The Wikileaks controversy has been pretty horrifying to watch play out, at least with regard to various organizations and companies such as PayPal, Amazon, Mastercard, and EveryDNS denying or revoking their access to services.
In case you were wondering, Wikileaks is actually a good thing. Here is a site that lists various reasons why. Of course, by even mentioning Wikileaks, one might jeopardize their chances of ever working for the U.S. State Department.
Interested in some of the more juicy or amusing tidbits from Wikileaks? Check out Cablegate Roulette!
FROM: PARIS, FRANCE
TO: STATE DEPARTMENT
DATE: SEPTEMBER 06, 2006
CLASSIFICATION: CONFIDENTIAL SEE FULL CABLE
An Unforgettable Scene
¶6. (C) As the Ambassador was about to leave, Sarkozy went to the line of floor-to-ceiling windows that open from the interior minister’s office to the gardens of the interior ministry, and called over his nine-year old son, Louis, who was playing on the lawn (Sarkozy lives with his family in apartments above his office). Sarkozy was clearly happy — and proud — to be in the company of his young son and seemed tickled to be able to introduce him to “the Ambassador of the United States.” Louis appeared at the threshold with a small dog at his feet and a large rabbit in his arms. To shake hands with the Ambassador, Louis put down the rabbit — and the dog started chasing the rabbit through Sarkozy’s office, which led to the unforgettable sight of Sarkozy, bent over, chasing the dog through the ante-room to his office as the dog chased the rabbit, and Louis filled the room with gleeful laughter.
(Yes, at this point I’m just plundering my Google Reader shared items feed… but I’ve been sick!)
If only my habitual tardiness could produce something equally as great.
One day in 1939, Berkeley doctoral candidate George Dantzig arrived late for a statistics class taught by Jerzy Neyman. He copied down the two problems on the blackboard and turned them in a few days later, apologizing for the delay — he’d found them unusually difficult. Distracted, Neyman told him to leave his homework on the desk.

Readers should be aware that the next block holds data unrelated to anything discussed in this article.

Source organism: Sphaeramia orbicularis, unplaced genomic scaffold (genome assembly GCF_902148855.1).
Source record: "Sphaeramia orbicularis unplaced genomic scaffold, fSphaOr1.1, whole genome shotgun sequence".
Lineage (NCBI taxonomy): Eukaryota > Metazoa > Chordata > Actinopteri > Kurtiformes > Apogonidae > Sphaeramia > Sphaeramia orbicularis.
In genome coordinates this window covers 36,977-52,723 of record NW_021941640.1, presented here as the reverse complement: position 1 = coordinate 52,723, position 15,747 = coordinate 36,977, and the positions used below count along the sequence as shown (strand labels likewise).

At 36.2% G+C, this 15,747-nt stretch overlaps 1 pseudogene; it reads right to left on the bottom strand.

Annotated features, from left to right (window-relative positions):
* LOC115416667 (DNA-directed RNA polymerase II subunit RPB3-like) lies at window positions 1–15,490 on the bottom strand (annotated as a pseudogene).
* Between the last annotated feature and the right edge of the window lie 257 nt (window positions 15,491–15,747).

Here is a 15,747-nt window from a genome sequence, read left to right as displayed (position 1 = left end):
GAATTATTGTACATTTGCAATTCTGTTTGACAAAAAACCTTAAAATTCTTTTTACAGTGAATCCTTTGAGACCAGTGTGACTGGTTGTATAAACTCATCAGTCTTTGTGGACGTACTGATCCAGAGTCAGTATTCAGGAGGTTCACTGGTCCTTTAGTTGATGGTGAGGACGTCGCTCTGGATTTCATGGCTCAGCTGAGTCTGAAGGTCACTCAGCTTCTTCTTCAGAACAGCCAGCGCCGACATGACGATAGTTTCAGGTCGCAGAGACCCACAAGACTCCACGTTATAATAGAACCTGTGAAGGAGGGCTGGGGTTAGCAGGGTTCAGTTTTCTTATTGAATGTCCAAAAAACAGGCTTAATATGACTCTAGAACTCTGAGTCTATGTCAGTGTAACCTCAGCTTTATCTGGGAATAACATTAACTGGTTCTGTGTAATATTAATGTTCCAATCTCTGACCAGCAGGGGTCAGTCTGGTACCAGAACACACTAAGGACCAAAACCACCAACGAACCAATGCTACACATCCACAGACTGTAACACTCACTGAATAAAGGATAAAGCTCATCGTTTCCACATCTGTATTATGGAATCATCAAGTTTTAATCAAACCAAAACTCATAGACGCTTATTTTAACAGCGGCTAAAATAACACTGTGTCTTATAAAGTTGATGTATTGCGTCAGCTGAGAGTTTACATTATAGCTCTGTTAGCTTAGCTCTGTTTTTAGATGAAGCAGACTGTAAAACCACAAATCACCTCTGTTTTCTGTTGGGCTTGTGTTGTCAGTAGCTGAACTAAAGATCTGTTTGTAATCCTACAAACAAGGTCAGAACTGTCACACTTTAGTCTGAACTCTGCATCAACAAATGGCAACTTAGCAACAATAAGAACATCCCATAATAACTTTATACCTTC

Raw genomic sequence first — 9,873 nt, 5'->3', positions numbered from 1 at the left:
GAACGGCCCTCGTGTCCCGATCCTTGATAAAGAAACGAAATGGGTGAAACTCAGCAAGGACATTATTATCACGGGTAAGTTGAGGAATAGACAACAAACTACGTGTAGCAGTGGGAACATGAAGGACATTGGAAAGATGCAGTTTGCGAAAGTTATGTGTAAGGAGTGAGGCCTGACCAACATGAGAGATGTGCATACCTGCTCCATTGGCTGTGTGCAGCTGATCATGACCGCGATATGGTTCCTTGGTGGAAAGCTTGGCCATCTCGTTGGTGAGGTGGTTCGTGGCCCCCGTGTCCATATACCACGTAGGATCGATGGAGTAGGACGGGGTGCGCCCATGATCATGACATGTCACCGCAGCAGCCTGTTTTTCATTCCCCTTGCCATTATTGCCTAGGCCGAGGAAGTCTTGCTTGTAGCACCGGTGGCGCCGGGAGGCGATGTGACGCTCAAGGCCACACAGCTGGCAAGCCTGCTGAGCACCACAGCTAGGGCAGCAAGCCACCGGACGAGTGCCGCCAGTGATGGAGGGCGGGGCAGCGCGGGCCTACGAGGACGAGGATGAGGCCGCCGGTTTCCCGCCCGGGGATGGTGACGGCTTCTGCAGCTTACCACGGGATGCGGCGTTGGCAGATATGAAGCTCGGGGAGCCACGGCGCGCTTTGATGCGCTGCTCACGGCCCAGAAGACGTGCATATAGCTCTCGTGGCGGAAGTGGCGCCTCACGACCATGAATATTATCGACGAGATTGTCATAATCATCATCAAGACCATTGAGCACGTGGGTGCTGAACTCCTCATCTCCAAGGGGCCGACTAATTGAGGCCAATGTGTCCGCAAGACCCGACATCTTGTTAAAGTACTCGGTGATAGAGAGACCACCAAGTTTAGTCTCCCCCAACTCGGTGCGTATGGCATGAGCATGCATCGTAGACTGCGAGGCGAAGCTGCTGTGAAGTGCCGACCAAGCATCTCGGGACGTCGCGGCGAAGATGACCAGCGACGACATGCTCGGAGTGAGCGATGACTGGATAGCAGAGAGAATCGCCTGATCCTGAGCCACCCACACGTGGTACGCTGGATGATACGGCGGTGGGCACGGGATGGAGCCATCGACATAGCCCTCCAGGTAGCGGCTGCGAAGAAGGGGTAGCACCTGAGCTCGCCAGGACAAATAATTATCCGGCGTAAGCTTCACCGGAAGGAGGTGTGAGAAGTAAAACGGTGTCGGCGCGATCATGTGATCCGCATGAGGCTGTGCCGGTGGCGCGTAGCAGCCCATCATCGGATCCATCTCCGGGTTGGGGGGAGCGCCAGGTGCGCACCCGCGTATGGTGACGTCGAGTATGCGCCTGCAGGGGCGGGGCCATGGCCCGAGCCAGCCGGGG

On a Sunday morning six weeks later, Neyman banged on Dantzig’s door. The problems that Dantzig had assumed were homework were actually unproved statistical theorems that Neyman had been discussing with the class — and Dantzig had proved both of them. Both were eventually published, with Dantzig as coauthor.
“When I began to worry about a thesis topic,” he recalled later, “Neyman just shrugged and told me to wrap the two problems in a binder and he would accept them as my thesis.”
I’m sure Corona’s marketing department is thrilled about this.
[H]e returned to his residence in Kabul to find it had been burgled. The intruder took money from a drawer and left behind a bottle of Corona beer. The Corona bottle sat on his counter for the next two weeks Yeager says, because Corona is one of his least favorite beers. He finally opened it during a going away party as the other drinks began to run low.
“I pulled it out and when I popped it there was no fizz and the cap was loose,” says Yeager. “Because this one didn’t have fizz you wonder if it went rancid or not, and I just kind of sniffed it and I went ‘Oh, that doesn’t smell like beer.’ “
Yeager, a geochemist familiar with acids, realized it smelled like sulfuric acid – otherwise known as battery acid. He called a friend over who had the same reaction to the smell. Yeager poured the “beer” into the toilet and it foamed and fizzed, leaving “no question” in his mind it was sulfuric acid.